Remembrance

The public library represents my family's method of dealing with tough subjects
Our family deals with challenges by learning. Information helps us process. But TMI is a real danger.

By Teresa Swartz Roberts

Blog post 48. Copyright 2022

We stepped off the T holding hands so that The Boy wouldn’t get lost in the rush of subway passengers. He hung between us, his arms stretched as far as the seams on his puffy winter coat would allow. We were on an adventure, and our six-year-old son was smiling, even though we could tell he was anxious by his number of blinks per minute.

We had driven from our apartment in western Maine to the outskirts of Boston for Rugrats Live at the Fleet Center and we had already ridden the T and even walked a little in Boston after dark. At the arena we watched actors in giant-headed costumes dance and sing over children’s voices asking, “Daddy, why is Tommy doing that?”

This morning we were headed to the New England Aquarium. We were ready to walk the last half mile when we saw some beautiful crystal towers within easy walking distance.

“Let’s go see what those are,” said My Honey. We were all smiles as we headed toward the six 50-foot towers.

Then we arrived and read, “New England Holocaust Memorial.” The Boy was an early reader, but he had trouble with the word holocaust. He asked what it meant.

How do you explain the Holocaust to a six-year-old? I would much rather answer questions about the Rugrat Tommy and the toy screwdriver he had hidden in his diaper.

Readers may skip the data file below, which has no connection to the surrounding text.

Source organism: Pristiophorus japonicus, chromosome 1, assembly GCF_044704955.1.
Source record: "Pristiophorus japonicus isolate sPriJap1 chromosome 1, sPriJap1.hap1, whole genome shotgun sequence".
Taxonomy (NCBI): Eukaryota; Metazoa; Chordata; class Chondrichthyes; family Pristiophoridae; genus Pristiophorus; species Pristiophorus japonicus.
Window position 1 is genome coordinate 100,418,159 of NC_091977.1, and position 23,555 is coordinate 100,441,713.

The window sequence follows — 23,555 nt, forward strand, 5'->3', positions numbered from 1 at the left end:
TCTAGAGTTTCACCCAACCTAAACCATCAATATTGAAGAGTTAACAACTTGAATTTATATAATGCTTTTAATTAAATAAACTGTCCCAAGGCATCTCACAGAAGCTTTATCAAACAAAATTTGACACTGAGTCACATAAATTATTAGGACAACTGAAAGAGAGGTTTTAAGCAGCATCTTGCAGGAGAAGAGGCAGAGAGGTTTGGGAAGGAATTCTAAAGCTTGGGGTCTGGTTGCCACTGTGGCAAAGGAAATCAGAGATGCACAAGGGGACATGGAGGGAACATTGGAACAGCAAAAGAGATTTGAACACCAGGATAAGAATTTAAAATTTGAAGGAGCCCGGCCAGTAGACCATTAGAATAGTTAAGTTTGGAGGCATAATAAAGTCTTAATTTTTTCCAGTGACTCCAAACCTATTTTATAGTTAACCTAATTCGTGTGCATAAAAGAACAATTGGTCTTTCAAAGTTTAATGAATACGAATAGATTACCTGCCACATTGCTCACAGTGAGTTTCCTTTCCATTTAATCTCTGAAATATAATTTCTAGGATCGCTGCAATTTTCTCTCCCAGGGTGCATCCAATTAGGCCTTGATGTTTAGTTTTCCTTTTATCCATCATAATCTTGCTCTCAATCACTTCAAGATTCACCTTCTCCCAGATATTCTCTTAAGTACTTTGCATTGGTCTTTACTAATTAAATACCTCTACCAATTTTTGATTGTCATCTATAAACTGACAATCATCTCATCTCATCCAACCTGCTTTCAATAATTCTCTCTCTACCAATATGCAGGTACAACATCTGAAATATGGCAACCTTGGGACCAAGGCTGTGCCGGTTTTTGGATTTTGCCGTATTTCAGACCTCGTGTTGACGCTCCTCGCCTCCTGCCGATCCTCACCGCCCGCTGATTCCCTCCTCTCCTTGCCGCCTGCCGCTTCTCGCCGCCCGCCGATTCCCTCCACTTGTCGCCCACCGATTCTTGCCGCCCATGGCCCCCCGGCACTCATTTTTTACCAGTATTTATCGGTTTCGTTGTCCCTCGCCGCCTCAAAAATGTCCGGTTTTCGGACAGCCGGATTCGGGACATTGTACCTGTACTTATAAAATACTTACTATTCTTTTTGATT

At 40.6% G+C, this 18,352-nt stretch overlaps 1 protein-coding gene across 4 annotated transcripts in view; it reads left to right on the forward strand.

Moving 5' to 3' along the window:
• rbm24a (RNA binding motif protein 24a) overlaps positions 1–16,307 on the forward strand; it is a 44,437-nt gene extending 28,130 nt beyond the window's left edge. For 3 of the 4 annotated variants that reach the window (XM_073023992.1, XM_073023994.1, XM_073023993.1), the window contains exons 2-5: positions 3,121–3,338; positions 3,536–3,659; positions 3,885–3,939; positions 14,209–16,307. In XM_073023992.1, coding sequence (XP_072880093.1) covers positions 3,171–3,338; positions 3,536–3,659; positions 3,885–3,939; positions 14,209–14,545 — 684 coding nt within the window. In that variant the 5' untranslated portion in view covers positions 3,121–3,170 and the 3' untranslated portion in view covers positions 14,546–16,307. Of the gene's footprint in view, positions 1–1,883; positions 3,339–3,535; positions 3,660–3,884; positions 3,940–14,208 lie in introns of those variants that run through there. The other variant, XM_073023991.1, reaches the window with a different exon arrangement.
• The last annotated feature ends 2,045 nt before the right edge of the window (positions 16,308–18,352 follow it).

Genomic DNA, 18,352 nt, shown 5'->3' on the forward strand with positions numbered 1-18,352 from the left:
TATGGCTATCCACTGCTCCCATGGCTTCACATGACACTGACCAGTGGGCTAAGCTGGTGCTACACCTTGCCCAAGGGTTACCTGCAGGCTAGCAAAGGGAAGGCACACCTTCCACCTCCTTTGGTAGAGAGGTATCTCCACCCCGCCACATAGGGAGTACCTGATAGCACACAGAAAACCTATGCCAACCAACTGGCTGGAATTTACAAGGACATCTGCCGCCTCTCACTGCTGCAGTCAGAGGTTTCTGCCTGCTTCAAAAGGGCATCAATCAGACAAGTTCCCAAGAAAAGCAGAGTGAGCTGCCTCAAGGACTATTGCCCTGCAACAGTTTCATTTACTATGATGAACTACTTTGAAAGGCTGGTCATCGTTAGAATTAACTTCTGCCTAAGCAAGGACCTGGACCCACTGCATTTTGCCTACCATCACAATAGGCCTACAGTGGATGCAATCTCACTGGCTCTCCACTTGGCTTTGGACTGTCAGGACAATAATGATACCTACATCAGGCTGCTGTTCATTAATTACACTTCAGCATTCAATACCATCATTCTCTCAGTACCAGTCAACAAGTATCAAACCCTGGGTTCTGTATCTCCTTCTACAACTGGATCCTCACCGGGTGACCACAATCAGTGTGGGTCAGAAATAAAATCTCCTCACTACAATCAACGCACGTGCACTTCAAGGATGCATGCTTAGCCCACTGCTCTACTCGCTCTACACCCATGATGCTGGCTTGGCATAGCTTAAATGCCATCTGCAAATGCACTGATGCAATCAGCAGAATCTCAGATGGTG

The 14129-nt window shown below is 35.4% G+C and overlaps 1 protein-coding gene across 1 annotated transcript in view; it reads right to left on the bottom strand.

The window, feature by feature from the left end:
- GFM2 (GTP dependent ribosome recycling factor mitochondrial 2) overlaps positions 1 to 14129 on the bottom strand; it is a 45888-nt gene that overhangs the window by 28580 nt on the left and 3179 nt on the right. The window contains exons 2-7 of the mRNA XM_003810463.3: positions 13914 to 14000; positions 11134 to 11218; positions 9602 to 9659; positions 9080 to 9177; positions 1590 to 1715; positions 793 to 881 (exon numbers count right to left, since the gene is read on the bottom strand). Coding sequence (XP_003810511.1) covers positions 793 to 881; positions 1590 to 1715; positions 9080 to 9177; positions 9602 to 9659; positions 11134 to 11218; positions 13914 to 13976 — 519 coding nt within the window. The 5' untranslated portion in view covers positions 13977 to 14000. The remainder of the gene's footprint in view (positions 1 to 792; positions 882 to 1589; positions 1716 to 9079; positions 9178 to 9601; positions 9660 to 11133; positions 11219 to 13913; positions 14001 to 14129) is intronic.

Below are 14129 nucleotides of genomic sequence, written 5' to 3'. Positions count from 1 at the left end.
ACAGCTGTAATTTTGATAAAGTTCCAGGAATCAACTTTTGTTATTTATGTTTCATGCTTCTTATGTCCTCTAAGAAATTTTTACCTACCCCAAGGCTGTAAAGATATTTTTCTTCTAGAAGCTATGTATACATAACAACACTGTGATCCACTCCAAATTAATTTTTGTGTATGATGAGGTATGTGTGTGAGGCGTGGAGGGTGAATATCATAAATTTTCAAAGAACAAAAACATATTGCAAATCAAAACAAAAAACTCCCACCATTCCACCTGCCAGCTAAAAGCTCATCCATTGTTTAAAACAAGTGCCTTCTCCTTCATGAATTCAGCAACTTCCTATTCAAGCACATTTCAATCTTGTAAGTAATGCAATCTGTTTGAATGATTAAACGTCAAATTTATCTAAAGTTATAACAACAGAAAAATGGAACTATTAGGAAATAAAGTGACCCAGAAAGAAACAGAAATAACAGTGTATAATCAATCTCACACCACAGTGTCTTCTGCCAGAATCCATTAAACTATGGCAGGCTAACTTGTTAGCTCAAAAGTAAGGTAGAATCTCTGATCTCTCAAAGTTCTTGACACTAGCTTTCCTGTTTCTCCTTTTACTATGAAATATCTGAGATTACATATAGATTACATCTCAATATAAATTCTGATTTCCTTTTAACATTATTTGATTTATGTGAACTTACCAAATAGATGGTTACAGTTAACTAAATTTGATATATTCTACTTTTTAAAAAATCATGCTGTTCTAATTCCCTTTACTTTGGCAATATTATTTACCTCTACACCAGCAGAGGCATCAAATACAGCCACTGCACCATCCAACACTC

I started to speak. I stammered. I started again. “These towers are built to help us remember that there was a time when some people hated some other people and hurt them. It is called a memorial because that word means to remember someone who died.” I didn’t want to say the word killed, but I don’t know why.

“The names of the people who died are etched on the glass.” I was just realizing the extent of the genocide and must have mentioned that there were six million Jews represented in the etchings. The Boy thought hard.

“But not kids, right?”

Oh, Lord, I don’t lie to him. What can I say?

“Yes, they even hated the kids. I know it’s difficult to think about…”

“But they wouldn’t hurt Sam, would they?”

Now I knew what was going on in that precious little head. Sam had come over to play last week, and we had looked for a snack that was kosher so that Sam could eat with us. Sam had been a constant in The Boy’s life since the two of them started kindergarten the year before. He wasn’t some abstraction from the past. Sam was a little boy who was good at magic tricks and writing.

The Boy’s face collapsed into tears when he saw me trying to formulate an answer for him.

Later, when we got home, we went to the public library and looked in the children’s section for books about the Holocaust. We as a family tend to seek information to deal with challenges. One of the books mentioned other groups targeted by the Nazis. I don’t recall how inclusive the list was, but a quick search today, Holocaust Remembrance Day, told me that up to five million Poles, Roma, Soviets, homosexuals, people with disabilities, people with mental illness, and anyone who stood apart from the Nazis were on that list. I’m on it; Parkinson’s Disease has given me disabilities. Something tells me that nobody would be immune from making the list.

That’s why it’s crucial that we acknowledge the names of the dead. They are not abstractions. They are people, some of them little boys. Remember.